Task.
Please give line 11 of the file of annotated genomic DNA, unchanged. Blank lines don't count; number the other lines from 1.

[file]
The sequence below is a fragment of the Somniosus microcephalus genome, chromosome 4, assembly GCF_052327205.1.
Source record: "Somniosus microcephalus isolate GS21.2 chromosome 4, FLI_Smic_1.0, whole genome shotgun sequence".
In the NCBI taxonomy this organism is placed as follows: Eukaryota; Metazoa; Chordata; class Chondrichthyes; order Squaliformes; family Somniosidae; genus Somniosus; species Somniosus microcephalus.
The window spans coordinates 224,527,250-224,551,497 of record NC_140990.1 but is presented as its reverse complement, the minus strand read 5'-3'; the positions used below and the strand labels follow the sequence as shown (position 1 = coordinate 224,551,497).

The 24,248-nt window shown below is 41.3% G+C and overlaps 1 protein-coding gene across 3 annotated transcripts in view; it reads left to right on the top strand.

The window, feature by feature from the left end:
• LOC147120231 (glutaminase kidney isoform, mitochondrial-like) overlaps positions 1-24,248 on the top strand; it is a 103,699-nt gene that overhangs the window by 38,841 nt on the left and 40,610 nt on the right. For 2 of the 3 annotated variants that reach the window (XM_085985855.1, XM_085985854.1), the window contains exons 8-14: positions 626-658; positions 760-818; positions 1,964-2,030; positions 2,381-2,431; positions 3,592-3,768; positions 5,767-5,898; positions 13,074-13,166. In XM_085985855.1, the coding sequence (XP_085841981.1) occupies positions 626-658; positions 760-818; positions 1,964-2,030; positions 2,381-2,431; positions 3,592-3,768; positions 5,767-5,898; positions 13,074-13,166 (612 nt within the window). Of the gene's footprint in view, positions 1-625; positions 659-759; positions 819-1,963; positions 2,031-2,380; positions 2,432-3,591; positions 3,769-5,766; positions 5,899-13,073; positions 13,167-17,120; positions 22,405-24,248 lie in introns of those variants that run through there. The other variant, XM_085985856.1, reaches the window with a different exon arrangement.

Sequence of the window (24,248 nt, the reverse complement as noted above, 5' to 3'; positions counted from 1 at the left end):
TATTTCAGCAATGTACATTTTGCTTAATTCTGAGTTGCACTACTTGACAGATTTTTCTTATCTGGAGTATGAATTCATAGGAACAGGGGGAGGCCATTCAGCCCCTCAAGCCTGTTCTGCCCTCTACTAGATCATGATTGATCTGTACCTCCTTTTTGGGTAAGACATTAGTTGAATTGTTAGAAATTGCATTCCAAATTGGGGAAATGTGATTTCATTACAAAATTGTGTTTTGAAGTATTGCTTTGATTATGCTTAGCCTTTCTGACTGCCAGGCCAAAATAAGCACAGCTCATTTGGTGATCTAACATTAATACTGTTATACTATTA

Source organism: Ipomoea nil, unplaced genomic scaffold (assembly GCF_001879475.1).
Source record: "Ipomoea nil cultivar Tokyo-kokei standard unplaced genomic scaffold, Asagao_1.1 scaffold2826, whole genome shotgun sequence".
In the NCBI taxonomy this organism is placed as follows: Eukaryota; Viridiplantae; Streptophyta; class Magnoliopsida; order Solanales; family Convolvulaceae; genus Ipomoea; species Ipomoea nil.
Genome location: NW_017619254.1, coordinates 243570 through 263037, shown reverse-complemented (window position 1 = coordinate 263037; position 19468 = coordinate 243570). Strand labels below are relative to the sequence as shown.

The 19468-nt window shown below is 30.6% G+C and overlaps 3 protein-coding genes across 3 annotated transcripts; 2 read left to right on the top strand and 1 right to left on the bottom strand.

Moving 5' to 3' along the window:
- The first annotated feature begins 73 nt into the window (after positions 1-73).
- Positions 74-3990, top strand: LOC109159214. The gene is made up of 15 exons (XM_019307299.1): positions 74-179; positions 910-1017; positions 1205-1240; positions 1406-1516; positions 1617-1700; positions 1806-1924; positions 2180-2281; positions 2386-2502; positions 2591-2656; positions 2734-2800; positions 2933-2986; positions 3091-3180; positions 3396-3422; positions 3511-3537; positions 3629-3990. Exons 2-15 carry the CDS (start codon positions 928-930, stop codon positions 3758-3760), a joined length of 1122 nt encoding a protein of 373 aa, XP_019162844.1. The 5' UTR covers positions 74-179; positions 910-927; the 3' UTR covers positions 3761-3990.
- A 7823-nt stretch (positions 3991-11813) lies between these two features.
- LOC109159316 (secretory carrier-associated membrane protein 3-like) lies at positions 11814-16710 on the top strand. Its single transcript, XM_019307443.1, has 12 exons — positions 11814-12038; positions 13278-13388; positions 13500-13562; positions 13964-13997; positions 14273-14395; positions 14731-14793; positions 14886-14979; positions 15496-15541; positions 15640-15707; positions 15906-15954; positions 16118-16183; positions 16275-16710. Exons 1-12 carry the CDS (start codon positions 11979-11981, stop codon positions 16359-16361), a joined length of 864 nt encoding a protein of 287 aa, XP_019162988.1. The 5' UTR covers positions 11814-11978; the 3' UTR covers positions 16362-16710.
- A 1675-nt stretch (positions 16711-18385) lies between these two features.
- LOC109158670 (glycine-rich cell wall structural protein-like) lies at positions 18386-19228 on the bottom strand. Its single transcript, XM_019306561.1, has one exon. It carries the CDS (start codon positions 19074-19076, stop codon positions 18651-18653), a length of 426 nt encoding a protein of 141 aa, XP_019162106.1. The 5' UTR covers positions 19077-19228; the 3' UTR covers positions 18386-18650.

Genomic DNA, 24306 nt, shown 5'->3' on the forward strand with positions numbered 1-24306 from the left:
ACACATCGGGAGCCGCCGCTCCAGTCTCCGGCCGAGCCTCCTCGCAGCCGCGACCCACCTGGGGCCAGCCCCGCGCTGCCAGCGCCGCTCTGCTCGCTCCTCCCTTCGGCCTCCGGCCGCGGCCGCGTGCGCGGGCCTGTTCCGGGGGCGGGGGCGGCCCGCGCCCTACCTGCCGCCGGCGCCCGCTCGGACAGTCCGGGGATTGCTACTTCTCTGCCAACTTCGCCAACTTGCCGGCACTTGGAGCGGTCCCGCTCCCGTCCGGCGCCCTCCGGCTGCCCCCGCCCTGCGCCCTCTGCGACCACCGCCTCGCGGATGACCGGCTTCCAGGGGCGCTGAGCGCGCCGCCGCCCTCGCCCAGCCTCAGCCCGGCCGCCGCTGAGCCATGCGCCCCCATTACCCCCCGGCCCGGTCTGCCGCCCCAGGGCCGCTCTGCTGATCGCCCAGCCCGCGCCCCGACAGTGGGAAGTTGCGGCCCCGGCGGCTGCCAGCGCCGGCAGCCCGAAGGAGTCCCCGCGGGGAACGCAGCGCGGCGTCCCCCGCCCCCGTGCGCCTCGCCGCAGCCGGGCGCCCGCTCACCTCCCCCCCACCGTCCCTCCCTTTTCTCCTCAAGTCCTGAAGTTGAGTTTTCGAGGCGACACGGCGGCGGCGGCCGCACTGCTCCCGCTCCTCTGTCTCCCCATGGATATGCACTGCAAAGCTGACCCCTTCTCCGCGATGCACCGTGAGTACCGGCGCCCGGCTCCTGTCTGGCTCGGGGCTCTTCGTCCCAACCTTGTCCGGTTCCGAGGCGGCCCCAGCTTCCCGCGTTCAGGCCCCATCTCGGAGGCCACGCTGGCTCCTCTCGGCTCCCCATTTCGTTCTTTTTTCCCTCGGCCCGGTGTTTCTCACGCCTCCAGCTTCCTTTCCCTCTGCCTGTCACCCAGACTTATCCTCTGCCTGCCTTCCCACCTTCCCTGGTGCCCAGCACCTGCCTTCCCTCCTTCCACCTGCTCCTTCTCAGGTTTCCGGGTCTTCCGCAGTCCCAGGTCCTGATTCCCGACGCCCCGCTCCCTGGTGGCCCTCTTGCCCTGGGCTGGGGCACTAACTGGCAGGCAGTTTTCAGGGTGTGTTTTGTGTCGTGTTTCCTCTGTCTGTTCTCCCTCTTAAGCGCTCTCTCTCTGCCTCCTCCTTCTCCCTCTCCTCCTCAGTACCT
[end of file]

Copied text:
Source record: "Ipomoea nil cultivar Tokyo-kokei standard unplaced genomic scaffold, Asagao_1.1 scaffold2826, whole genome shotgun sequence".